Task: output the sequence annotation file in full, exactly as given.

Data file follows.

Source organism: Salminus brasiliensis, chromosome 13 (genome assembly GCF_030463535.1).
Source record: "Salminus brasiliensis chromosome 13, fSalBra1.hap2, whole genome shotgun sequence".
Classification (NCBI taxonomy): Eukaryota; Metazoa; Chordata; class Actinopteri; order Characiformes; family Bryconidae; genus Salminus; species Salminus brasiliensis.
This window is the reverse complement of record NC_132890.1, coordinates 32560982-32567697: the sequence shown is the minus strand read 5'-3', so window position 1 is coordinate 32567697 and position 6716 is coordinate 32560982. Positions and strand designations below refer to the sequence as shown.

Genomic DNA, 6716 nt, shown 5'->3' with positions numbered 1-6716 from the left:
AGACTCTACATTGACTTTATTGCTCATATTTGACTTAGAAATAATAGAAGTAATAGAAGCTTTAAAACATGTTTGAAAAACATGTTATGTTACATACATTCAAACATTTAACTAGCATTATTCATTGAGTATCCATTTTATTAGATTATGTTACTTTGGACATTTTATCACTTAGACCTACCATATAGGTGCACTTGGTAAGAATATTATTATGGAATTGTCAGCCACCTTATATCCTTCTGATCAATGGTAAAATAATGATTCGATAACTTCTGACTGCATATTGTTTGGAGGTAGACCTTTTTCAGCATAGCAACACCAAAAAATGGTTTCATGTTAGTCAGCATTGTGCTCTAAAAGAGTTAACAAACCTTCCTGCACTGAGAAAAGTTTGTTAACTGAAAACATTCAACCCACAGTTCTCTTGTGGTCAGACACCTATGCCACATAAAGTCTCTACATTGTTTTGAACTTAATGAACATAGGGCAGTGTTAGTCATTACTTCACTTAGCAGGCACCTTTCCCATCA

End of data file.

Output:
Source organism: Salminus brasiliensis, chromosome 13 (genome assembly GCF_030463535.1).
Source record: "Salminus brasiliensis chromosome 13, fSalBra1.hap2, whole genome shotgun sequence".
Classification (NCBI taxonomy): Eukaryota; Metazoa; Chordata; class Actinopteri; order Characiformes; family Bryconidae; genus Salminus; species Salminus brasiliensis.
This window is the reverse complement of record NC_132890.1, coordinates 32560982-32567697: the sequence shown is the minus strand read 5'-3', so window position 1 is coordinate 32567697 and position 6716 is coordinate 32560982. Positions and strand designations below refer to the sequence as shown.

Genomic DNA, 6716 nt, shown 5'->3' with positions numbered 1-6716 from the left:
AGACTCTACATTGACTTTATTGCTCATATTTGACTTAGAAATAATAGAAGTAATAGAAGCTTTAAAACATGTTTGAAAAACATGTTATGTTACATACATTCAAACATTTAACTAGCATTATTCATTGAGTATCCATTTTATTAGATTATGTTACTTTGGACATTTTATCACTTAGACCTACCATATAGGTGCACTTGGTAAGAATATTATTATGGAATTGTCAGCCACCTTATATCCTTCTGATCAATGGTAAAATAATGATTCGATAACTTCTGACTGCATATTGTTTGGAGGTAGACCTTTTTCAGCATAGCAACACCAAAAAATGGTTTCATGTTAGTCAGCATTGTGCTCTAAAAGAGTTAACAAACCTTCCTGCACTGAGAAAAGTTTGTTAACTGAAAACATTCAACCCACAGTTCTCTTGTGGTCAGACACCTATGCCACATAAAGTCTCTACATTGTTTTGAACTTAATGAACATAGGGCAGTGTTAGTCATTACTTCACTTAGCAGGCACCTTTCCCATCA